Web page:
When brands invest in experiential events, often they are looking to achieve a variety of goals. Many are looking to increase sales and win new customers by building brand loyalty through intimate consumer interactions. Others use experiential events to launch or test a new product or service before large-scale distribution. Some see experiential as a prime way to reach Millennials, who value experiences over traditional advertising. This week, the Elevate White Board features an article that explores how luxury brands are using marketing events to stay relevant. Other White Board articles cover the 3 golden rules of experiential budgets, and why CPG brands need experiential.
Almost by definition, luxury brands depend on their brand and reputation to drive sales. It is often the brand itself that people are purchasing, and the quality and status that goes along with it.
One of the largest challenges facing luxury brands is that high-end consumer preferences are shifting. As the article points out, “luxury brands are aligning with meaningful causes and influencers to appeal to luxury consumers’ growing desire to feel their purchases are part of something bigger than themselves.” And one of the best ways they have found to create these partnerships is through experiential events. From cognac to Chanel, these are examples of how luxury brands use experiences to stay relevant.
The rise of the digital era has revolutionized how we live. Online commerce has forced brick-and-mortar stores to rethink how they do, well, everything. Streaming entertainment has left traditional networks and movie studios scrambling to provide content in a new and relevant way.
But, what we have also learned is that digital isn’t everything. In fact, the increasing popularity and effectiveness of experiential is often seen as the foil to a digital world. Yet, as the article points out, by layering the two, both are better. The author says that “the idea behind layering is to strategically blend technology with personal components to create multi-faceted interactions.” Read on.
With each passing year, more brands are either launching an experiential strategy, or investing more in one they have. In fact, a recent study showed that “more than one in three CMOs expects to set aside 21 to 50 percent of their budgets for brand experiences, including ‘events, trade shows, sponsorships, exhibits, permanent installations, virtual or augmented reality experiences and/or pop-ups.’”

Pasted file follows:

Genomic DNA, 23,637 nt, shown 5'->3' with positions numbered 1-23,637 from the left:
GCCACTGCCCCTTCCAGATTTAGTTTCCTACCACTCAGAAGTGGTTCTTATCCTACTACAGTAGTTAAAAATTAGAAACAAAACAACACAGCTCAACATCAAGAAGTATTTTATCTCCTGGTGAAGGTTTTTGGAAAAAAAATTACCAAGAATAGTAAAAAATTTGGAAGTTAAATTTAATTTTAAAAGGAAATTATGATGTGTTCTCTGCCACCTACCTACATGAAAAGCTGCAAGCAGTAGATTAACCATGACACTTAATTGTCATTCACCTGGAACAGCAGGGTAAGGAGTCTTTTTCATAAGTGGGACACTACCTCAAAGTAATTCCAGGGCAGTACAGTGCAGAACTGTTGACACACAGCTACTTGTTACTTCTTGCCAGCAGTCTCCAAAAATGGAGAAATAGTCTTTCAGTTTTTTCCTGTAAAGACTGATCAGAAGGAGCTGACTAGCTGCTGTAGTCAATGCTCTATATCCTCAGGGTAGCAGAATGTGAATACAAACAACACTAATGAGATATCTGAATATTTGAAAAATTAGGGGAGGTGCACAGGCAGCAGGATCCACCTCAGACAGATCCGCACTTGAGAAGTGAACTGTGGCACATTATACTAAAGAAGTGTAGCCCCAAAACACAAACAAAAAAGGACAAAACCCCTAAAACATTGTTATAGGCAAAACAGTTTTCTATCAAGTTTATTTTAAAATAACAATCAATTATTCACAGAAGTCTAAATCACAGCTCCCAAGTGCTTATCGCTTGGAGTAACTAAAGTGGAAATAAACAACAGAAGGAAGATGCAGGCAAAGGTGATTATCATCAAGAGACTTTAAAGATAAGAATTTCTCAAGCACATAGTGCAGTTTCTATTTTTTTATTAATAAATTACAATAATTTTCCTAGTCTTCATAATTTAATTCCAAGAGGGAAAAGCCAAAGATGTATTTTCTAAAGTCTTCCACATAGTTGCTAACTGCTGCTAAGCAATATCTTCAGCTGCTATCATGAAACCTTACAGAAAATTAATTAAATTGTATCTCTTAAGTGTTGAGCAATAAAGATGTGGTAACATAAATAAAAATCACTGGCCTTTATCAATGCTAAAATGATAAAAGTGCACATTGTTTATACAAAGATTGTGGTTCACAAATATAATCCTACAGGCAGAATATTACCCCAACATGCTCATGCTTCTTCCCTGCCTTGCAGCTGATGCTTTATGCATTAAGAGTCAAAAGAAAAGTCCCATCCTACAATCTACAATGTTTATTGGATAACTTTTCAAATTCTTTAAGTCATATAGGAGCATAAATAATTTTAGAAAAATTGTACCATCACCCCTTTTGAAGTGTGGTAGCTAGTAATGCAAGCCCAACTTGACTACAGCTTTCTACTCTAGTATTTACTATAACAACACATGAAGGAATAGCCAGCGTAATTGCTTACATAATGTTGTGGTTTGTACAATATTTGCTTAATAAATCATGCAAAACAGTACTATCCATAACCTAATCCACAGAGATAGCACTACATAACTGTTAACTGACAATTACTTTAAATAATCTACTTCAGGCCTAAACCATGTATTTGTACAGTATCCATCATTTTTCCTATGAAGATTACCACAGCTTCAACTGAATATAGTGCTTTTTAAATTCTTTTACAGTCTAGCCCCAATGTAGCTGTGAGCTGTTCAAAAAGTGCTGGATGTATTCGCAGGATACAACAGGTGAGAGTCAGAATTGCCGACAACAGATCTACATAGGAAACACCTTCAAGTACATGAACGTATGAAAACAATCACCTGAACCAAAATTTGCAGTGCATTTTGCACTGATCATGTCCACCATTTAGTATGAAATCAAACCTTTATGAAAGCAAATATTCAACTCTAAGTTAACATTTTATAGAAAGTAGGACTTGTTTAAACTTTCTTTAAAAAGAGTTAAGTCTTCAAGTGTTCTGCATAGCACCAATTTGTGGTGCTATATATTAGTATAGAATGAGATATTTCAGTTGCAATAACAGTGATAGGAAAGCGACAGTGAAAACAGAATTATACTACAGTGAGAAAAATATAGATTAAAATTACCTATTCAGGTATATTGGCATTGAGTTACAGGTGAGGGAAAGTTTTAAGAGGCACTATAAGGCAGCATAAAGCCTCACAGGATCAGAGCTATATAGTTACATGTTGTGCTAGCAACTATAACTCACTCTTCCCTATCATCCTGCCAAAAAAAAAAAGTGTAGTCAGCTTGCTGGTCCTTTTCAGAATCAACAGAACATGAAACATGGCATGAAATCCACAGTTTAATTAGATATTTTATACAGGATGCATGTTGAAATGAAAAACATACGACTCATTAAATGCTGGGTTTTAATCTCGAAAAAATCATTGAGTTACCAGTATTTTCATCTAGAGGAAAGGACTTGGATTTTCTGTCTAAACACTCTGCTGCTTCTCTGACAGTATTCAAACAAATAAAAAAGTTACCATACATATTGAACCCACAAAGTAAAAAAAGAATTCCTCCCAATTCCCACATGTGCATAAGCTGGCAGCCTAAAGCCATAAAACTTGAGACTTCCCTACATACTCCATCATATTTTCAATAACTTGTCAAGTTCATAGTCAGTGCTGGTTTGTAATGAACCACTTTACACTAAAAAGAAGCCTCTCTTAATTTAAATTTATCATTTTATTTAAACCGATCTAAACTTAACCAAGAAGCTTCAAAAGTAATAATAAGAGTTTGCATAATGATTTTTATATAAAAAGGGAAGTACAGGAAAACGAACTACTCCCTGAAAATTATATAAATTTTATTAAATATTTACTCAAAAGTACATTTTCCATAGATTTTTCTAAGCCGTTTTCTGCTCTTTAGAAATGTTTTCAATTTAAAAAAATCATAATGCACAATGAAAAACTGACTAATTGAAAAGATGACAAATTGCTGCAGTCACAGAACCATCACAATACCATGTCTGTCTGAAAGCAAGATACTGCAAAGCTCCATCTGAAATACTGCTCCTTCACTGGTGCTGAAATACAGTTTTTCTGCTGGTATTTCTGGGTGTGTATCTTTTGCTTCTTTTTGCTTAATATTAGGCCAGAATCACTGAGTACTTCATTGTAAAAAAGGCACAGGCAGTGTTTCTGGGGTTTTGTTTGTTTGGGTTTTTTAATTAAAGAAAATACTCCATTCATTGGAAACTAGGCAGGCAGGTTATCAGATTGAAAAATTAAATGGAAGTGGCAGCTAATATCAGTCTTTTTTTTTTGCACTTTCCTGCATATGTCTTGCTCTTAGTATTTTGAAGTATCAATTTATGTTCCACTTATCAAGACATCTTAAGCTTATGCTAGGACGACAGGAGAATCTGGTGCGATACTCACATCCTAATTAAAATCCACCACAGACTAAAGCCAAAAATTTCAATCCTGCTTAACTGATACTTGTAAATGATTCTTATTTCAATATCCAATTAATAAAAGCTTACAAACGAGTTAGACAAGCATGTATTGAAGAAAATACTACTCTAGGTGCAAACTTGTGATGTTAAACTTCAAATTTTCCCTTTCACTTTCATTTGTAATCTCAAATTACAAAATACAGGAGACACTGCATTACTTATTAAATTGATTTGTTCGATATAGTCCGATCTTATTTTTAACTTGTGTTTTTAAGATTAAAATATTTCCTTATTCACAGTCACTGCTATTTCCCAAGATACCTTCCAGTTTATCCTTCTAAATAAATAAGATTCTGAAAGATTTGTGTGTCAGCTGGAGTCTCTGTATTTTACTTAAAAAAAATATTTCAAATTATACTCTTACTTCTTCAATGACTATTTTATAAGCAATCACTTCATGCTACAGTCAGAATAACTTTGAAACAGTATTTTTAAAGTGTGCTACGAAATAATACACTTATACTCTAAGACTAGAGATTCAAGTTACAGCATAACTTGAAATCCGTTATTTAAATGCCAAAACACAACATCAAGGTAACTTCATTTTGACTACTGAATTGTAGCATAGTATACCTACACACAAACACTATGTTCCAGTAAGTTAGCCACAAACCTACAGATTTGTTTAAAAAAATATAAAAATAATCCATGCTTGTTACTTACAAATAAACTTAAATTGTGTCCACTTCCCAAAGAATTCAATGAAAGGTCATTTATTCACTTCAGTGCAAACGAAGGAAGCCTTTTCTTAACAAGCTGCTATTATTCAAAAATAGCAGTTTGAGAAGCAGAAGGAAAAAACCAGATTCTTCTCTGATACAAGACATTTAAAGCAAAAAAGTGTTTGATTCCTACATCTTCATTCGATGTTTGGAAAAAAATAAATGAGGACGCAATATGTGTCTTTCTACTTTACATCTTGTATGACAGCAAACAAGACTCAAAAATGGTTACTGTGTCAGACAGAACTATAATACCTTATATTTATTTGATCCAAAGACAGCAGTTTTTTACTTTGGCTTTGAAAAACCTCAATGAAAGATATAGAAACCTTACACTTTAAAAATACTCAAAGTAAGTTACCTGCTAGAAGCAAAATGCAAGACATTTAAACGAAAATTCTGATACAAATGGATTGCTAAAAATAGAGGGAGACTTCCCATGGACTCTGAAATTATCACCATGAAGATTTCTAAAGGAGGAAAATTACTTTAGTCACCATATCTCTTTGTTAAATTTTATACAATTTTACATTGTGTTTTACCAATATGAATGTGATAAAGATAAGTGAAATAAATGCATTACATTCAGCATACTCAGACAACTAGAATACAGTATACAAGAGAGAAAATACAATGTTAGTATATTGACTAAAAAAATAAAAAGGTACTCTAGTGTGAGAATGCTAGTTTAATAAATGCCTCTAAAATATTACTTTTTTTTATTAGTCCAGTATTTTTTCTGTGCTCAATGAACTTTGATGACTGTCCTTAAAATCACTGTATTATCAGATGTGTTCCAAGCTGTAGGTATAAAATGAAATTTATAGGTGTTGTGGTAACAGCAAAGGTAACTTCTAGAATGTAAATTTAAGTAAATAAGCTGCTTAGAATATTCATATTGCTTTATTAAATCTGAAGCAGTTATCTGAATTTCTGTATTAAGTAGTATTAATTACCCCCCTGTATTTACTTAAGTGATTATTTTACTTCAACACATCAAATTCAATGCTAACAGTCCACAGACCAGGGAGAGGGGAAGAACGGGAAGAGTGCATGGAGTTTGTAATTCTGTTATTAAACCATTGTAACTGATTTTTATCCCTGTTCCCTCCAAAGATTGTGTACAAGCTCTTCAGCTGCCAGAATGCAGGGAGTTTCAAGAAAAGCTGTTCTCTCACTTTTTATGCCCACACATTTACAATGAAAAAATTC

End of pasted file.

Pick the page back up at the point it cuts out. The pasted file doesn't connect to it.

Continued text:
With this increasing investment, proving ROI and effectively managing experiential budgets is critical. Careful attention to every aspect of experiential events is important. But, there are some pieces that brands should be hyper-focused on investing in. These are the 3 golden rules of experiential budgeting. And spoiler alert: one is investing in Elevate’s favorite event asset – the people who represent you on site.
One of the primary challenges in designing a brand experience is ensuring your event is engaging and resonates with attendees. Experiential events present brands with an immense opportunity to reach potential customers, and making a great impression can have financial benefits for years to come.
One way that brands are standing out and exciting consumers is by blending technology and art. This marriage results in experiences that allow attendees to create something fun and meaningful. But, for the brand, they also generate content that people can’t resist sharing. Event Marketer reports on 5 top brands that use a digital art strategy to make their events extraordinary.